Property Protection Trust – Advantages And Disadvantages

Property Protection Trust

Property is the biggest investment that most of us will ever own. Having worked hard to pay for our homes, naturally, we want to know that when we die, our loved ones will benefit from the value of our estate. 

Making a will feels like a logical step to ensure this will be the case. Although what most people don’t know is that a will doesn’t always offer guarantees about where your assets will actually end up. That’s because your family’s circumstances may change after your death. Or, a will may not state certain conditions you consider to be a given in writing. 

With so many uncertainties that can threaten your share of a property after you die, taking out a property protection trust can put your mind at ease. 

Here is an overview of what a property protection trust is, along with the advantages and disadvantages to consider before you go ahead. 

What Is A Protective Property Trust?

A property protection trust is also known as a family protection trust, a property preservation trust or an asset protection trust. 

However, legally speaking, there is no such thing as a property protection trust. Instead, the legal term is a life interest trust which is a type of will. 

However, to ensure clarity, we will refer to the process as a property protection trust throughout this article. Property protection trust is the most commonly used term associated with this type of estate planning. 

It’s good to note that if you are thinking of taking out a property protection trust it is a formal legal arrangement. Upon the death of the first spouse (either you or your spouse), any executors would need to apply for a grant of probate to deal with their share of the property. The Land Registry would also need to be updated with details of how the property is owned.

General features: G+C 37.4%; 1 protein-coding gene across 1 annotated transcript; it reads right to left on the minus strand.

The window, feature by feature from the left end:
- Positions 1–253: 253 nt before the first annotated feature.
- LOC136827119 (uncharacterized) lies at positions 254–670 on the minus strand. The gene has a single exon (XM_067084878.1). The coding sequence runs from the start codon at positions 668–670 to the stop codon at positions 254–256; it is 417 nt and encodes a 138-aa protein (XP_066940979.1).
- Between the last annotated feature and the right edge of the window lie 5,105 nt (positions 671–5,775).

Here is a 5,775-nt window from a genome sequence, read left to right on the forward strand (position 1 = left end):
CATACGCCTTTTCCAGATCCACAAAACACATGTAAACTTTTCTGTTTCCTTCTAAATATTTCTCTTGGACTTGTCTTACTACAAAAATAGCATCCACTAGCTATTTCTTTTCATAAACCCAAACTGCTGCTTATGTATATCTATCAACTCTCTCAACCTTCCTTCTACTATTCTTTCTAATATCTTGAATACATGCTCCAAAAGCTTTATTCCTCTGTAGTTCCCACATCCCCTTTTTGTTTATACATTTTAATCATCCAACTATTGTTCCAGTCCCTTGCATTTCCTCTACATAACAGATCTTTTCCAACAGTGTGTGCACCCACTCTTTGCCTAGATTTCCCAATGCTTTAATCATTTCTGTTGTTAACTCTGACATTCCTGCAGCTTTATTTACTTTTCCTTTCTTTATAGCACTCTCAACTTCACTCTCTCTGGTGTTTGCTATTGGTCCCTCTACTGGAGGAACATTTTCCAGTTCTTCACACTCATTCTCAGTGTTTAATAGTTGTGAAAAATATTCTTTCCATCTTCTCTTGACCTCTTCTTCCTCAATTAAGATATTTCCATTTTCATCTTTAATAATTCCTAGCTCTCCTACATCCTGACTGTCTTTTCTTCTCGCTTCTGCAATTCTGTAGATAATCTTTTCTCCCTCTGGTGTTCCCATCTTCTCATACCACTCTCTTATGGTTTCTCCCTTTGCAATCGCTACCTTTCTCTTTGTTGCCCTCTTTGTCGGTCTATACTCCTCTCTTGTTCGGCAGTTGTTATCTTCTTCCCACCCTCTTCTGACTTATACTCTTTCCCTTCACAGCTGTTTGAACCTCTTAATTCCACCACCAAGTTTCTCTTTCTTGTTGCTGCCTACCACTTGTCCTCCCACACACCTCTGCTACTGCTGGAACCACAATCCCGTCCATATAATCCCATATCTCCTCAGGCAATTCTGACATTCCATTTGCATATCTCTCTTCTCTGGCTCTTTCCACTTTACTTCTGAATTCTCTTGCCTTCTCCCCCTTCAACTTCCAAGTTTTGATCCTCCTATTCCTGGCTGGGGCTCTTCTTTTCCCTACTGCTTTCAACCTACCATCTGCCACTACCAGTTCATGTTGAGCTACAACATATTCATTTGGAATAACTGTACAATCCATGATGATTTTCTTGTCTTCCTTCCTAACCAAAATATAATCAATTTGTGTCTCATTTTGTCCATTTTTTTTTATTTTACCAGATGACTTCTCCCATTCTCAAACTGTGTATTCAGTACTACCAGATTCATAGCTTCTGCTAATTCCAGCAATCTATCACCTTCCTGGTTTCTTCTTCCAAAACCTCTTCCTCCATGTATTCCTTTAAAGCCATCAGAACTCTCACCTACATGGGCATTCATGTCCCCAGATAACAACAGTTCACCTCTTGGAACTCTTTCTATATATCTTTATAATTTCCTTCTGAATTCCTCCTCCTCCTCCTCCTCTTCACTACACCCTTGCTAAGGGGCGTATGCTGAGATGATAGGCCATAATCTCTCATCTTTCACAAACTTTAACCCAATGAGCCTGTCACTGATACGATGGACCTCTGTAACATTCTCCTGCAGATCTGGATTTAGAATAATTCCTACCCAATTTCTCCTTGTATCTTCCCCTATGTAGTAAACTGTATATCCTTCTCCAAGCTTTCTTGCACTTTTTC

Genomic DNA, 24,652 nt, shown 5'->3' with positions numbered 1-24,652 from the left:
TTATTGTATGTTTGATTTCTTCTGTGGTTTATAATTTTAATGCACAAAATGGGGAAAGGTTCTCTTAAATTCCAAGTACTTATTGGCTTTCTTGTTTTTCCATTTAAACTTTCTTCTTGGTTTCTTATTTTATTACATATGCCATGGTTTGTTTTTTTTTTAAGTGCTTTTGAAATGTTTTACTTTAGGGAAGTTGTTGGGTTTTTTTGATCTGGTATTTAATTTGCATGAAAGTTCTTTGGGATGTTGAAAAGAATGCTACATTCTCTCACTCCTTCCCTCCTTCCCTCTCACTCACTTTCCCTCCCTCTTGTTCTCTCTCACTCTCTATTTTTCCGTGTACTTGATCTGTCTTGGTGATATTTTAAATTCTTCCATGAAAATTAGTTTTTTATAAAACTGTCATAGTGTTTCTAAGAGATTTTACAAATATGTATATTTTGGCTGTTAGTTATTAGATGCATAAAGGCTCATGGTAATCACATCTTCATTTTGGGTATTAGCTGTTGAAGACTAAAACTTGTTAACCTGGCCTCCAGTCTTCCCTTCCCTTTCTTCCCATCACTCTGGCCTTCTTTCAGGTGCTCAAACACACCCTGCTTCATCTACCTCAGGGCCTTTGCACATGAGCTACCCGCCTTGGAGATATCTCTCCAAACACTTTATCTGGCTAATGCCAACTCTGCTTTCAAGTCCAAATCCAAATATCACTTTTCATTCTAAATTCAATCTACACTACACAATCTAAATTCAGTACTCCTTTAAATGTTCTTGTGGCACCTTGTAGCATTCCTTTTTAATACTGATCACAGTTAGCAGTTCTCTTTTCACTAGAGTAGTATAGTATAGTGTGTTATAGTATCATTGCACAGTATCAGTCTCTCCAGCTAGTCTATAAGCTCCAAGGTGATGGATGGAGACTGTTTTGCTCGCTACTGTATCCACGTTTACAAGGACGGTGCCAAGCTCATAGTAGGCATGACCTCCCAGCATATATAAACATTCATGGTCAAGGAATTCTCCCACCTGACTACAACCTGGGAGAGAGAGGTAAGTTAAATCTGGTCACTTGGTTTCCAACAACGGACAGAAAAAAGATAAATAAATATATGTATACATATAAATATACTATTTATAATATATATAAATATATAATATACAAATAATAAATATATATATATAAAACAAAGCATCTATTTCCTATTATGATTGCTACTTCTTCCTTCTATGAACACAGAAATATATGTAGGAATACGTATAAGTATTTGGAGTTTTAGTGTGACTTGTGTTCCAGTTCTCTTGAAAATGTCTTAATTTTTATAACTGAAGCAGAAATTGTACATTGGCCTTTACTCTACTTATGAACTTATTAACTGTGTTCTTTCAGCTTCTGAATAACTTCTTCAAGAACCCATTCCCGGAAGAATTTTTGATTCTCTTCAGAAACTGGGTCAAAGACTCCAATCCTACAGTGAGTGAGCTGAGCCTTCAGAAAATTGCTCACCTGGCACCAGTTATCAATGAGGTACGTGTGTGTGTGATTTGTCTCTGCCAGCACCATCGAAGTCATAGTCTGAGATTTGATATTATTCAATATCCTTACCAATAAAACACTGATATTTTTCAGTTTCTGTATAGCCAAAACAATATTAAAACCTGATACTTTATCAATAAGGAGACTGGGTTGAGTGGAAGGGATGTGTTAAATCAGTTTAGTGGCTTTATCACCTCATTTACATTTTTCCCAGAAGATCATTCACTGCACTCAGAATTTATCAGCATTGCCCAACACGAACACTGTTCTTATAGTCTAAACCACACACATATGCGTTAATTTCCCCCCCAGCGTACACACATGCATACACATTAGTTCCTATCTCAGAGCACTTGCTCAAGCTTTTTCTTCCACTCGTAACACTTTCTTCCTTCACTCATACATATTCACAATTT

Why Would I Need To Set A Property Trust Up?

Most of us will need additional care as we age. The money to pay for care has to come from somewhere. For those unable to self-fund for care, your property may be used to offset care costs. This would mean that when you die, any inheritance could be completely swallowed up by care fees, or at the very least significantly reduced. 

Furthermore, if you have a complex family dynamic such as children from a previous relationship, or if you die before your spouse and they remarry, this could also mean any property you own isn’t distributed in a way that is agreeable to you after you die. 

How Do Property Protection Trusts Work?

The reason someone would take out a property protection trust is to ensure that their surviving spouses or partners can continue to benefit from their share of the property after they have died.